Thursday, March 24, 2016

Word Up!

            Since the end of January, I've been writing about how human beings wrote the words of Scripture as well as how they compiled and canonized those texts. Most people, I think, are aware of this reality; they recognize that the Bible didn't just drop from Heaven. Yet for some, there's still something a little unnerving about the human origins of something considered so sacred. How can we say this is the "Word of God" when clearly humans were generating and sanctioning these texts?

            To approach this, I must appeal to the Vatican II document, Dei Verbum. In 1965, the Church officially put forth this document (a.k.a. The Dogmatic Constitution on Divine Revelation) which explains the Church's long held – and sometimes not so well clarified – understanding of Sacred Scripture and Tradition. It asserts that the Scriptures "have God as their author" but that "in composing the sacred Books, God chose and employed certain men, who, while engaged in this task, made full use of their faculties and powers..." (DV, paragraph 11). Now I'll admit, that does sound rather convenient to simply say, 'well God is still the author, but he used men kind of like scribes to get his message across.' If that was the case, you'd think the Scriptures wouldn't have so many embarrassingly violent laws, prophecies, and stories in them. But that isn't what Dei Verbum is getting at. The Scriptures were inspired, yes, but I don't think it means the human authors had the Holy Spirit whispering to them the exact words to write.

            One of the first things I think we need to understand is that God's Word is more encompassing than mere words on a page. God's Word is powerful. Consider that in ancient times when a king spoke, his word alone had the power to effect change. The king spoke, and schtuff got done. Sure, maybe the action was carried out by other people, but it was only because the king said it – as Pharaoh iconically says in the movie, The Ten Commandments:  "So let it be written. So let it be done." Likewise God speaks, and schtuff happens: "'Let there be light.' And there was light" (Genesis 1:3). God's Word is effective and creative! As it says in Isaiah: "Yet just as from the heavens the rain and snow come down and do not return there till they have watered the earth... So shall my word be that goes forth from my mouth; It shall not return to me empty, but shall do what pleases me, achieving the end for which I sent it" (Isaiah 55:10-11).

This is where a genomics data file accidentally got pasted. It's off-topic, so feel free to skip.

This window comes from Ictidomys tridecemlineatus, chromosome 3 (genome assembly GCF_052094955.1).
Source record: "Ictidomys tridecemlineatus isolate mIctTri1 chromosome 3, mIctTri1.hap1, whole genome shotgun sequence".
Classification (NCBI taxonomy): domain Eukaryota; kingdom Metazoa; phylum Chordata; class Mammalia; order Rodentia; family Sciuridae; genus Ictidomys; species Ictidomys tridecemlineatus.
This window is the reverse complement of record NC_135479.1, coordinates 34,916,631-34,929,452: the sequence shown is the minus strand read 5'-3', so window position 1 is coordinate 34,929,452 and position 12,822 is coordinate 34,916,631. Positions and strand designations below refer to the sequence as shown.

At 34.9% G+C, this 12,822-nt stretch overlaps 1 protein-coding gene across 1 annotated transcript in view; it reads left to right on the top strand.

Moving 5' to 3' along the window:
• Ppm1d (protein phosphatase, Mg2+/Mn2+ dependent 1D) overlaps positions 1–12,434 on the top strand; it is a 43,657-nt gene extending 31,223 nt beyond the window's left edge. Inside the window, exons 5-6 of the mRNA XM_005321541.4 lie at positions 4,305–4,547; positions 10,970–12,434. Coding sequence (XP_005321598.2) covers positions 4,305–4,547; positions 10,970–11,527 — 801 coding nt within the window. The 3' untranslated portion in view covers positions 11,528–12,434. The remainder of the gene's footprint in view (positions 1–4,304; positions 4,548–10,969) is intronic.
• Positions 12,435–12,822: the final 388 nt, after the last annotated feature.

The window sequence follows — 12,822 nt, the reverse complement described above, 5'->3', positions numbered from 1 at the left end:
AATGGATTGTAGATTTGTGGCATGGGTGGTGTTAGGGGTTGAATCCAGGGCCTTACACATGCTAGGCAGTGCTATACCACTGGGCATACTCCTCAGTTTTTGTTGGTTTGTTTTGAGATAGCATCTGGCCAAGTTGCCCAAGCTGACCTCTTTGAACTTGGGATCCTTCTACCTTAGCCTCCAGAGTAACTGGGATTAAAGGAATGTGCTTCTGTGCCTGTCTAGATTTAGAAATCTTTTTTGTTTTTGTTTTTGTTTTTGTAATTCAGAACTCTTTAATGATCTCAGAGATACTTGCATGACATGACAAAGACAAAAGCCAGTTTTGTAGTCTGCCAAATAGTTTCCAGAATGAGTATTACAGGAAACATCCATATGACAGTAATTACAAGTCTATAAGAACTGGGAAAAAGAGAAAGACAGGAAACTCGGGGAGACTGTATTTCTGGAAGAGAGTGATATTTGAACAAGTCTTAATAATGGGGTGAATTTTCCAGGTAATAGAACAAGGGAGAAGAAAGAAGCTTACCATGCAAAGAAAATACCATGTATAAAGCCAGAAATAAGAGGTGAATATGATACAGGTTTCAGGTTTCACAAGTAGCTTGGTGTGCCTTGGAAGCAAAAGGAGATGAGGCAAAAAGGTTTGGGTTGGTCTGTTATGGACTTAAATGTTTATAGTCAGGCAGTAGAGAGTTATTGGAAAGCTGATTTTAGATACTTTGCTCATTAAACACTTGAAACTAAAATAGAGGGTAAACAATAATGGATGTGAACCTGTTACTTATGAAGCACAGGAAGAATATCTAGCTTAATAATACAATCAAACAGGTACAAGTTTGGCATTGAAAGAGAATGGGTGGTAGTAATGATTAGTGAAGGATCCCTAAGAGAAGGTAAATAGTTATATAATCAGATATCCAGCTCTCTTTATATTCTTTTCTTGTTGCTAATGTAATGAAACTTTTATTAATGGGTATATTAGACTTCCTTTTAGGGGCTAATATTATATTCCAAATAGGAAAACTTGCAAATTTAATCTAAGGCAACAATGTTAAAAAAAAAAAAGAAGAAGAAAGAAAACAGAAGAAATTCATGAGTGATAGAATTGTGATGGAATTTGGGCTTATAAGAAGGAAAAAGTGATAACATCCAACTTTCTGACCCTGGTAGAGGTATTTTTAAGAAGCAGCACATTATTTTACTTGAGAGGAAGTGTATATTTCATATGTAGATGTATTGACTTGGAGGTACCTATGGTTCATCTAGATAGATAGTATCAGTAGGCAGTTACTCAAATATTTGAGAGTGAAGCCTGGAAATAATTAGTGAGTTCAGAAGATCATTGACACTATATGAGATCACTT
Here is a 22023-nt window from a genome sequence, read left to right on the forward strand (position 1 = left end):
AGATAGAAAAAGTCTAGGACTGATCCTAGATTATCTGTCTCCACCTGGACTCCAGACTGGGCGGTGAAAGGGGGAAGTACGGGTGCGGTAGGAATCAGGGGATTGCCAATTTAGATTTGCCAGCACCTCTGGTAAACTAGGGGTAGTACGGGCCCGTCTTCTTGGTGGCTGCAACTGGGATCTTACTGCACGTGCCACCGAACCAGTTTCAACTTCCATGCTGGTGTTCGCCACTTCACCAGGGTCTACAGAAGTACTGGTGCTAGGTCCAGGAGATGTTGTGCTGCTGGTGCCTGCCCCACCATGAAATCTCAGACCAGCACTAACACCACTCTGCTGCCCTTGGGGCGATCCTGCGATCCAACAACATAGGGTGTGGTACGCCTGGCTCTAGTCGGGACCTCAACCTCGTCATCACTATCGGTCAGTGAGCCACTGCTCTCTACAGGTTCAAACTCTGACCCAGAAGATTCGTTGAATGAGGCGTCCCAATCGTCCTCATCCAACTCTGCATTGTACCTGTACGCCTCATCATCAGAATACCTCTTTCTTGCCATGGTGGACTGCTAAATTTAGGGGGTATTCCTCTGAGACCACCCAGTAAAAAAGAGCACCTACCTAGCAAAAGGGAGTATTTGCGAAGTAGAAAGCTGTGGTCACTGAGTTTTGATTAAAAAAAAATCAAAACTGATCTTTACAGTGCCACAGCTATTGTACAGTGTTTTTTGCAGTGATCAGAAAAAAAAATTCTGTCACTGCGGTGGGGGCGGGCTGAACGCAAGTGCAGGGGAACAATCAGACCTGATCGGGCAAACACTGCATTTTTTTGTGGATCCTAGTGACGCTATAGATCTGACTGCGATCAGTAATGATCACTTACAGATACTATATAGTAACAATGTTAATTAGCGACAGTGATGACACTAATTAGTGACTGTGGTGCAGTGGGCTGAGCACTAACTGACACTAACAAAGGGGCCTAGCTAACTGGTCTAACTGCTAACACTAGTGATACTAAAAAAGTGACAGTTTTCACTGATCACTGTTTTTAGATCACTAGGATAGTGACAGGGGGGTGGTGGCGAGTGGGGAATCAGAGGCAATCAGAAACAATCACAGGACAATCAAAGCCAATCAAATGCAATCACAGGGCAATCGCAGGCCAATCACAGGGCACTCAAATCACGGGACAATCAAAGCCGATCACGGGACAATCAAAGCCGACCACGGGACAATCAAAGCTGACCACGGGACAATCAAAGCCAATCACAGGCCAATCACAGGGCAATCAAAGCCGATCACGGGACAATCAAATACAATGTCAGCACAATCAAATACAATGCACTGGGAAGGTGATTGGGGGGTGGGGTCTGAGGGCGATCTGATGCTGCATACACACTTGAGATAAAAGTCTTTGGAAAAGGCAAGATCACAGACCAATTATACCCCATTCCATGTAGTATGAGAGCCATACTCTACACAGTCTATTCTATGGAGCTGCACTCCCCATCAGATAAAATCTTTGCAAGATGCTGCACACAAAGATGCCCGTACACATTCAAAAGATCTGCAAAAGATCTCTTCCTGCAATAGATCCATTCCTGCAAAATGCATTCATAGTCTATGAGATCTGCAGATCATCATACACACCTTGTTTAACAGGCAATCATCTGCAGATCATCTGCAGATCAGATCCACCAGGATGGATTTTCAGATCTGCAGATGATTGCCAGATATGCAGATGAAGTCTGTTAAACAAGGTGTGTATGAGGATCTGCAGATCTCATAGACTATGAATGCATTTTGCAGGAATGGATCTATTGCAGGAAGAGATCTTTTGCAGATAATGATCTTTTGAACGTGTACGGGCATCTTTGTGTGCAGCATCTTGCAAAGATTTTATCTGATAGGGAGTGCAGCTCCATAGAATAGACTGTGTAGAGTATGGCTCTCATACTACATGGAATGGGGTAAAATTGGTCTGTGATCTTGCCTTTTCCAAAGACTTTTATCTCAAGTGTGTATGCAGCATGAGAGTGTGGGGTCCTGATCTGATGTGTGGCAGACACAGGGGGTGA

Interestingly enough, I find that urban and prison slang has a better sense of the term "word" for our purposes today. In such contexts word can mean an "affirmation" (yep, mm-hmm, I agree), "approval," "truth," or "to speak the truth."[1] For example:

Me: That moment when Edith finally tells off Mary on Downton Abbey was priceless!

Fellow D.A. Enthusiast: Word!

            I would put a link to, so you can get an even better sense of the slang usage of "word," but there's some inappropriate language on that page, and I wouldn't want to scandalize my mother who I'm sure is reading this right now. (Hi, Mom!) You can type in the web address and can check it out at your own risk if you want, or just take my word for it. (No pun intended.)

            The point, however, is that 90s urban slang has its finger on the pulse of what "word" in the biblical sense is about, because in both cases it means more than just human language. From the perspective of Urban Dictionary, God's Word is like a resounding "Yes!" permeating all that is – "God looked at everything he had made, and found it very good" (Gen 1:31). God's Word is Truth. God's Word is positive. God's Word is living!


            Both the Greek and Hebrew terms for "word" have multiple meanings. The Greek word, logos – from where we get our word logic – can mean a lot of things: "reason," "divine utterance," or an "expression of a thought" being some of them.[2] Likewise, the Hebrew word dabar can mean a matter, event, or affair and also has a connection to reason.[3] God's Word isn't just the words that God speaks or those written down in Scripture; it's all of the reason, truth, thoughts, and ideas that are behind and communicated through those words. God's Word is God's self-communication! And what Dei Verbum is saying is that God used human beings, in a particular time and place, and of a particular culture with its own limited language, to communicate God's self in the Sacred Scriptures.

            Admittedly though, the fact that human beings were so closely involved in the process of divine revelation might drive some people nuts. With so much human particularity how can the scriptures communicate such an ultimate and universal message like the Word of God? But then – oh, and I just love this – this is precisely what happens in the incarnation, for Jesus is the Word made flesh (i.e. the Incarnate Word)! Jesus Christ is God revealed to us in a particular and limited time (early first century CE), place (Palestine), culture (Palestinian Jewish), gender (male), and age (I don't think Jesus lived much beyond his early thirties).